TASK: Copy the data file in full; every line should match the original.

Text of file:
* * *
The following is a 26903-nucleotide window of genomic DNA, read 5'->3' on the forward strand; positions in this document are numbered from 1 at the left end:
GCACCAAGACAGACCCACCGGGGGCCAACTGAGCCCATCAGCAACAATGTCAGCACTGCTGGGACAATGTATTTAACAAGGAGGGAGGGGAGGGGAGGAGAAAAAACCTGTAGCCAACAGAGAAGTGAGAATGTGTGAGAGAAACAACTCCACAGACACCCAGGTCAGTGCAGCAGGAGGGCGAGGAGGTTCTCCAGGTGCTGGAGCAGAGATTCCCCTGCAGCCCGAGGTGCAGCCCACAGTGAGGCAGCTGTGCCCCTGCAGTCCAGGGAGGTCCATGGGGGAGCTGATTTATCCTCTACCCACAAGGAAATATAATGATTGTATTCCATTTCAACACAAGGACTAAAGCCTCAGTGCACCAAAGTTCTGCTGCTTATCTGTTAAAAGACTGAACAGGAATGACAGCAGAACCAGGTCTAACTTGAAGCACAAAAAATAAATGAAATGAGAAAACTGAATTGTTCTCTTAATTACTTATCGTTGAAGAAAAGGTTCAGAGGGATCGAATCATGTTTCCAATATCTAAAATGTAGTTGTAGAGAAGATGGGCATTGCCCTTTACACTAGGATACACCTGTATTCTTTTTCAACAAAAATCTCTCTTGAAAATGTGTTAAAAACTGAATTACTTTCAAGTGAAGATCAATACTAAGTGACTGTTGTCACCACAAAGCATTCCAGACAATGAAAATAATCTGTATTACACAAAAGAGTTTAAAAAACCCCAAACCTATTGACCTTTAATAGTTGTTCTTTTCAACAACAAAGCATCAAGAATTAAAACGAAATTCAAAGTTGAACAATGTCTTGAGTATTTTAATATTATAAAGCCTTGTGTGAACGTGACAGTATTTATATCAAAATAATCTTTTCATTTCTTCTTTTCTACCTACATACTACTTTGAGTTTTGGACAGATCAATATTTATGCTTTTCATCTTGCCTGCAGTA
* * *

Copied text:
The following is a 26903-nucleotide window of genomic DNA, read 5'->3' on the forward strand; positions in this document are numbered from 1 at the left end:
GCACCAAGACAGACCCACCGGGGGCCAACTGAGCCCATCAGCAACAATGTCAGCACTGCTGGGACAATGTATTTAACAAGGAGGGAGGGGAGGGGAGGAGAAAAAACCTGTAGCCAACAGAGAAGTGAGAATGTGTGAGAGAAACAACTCCACAGACACCCAGGTCAGTGCAGCAGGAGGGCGAGGAGGTTCTCCAGGTGCTGGAGCAGAGATTCCCCTGCAGCCCGAGGTGCAGCCCACAGTGAGGCAGCTGTGCCCCTGCAGTCCAGGGAGGTCCATGGGGGAGCTGATTTATCCTCTACCCACAAGGAAATATAATGATTGTATTCCATTTCAACACAAGGACTAAAGCCTCAGTGCACCAAAGTTCTGCTGCTTATCTGTTAAAAGACTGAACAGGAATGACAGCAGAACCAGGTCTAACTTGAAGCACAAAAAATAAATGAAATGAGAAAACTGAATTGTTCTCTTAATTACTTATCGTTGAAGAAAAGGTTCAGAGGGATCGAATCATGTTTCCAATATCTAAAATGTAGTTGTAGAGAAGATGGGCATTGCCCTTTACACTAGGATACACCTGTATTCTTTTTCAACAAAAATCTCTCTTGAAAATGTGTTAAAAACTGAATTACTTTCAAGTGAAGATCAATACTAAGTGACTGTTGTCACCACAAAGCATTCCAGACAATGAAAATAATCTGTATTACACAAAAGAGTTTAAAAAACCCCAAACCTATTGACCTTTAATAGTTGTTCTTTTCAACAACAAAGCATCAAGAATTAAAACGAAATTCAAAGTTGAACAATGTCTTGAGTATTTTAATATTATAAAGCCTTGTGTGAACGTGACAGTATTTATATCAAAATAATCTTTTCATTTCTTCTTTTCTACCTACATACTACTTTGAGTTTTGGACAGATCAATATTTATGCTTTTCATCTTGCCTGCAGTA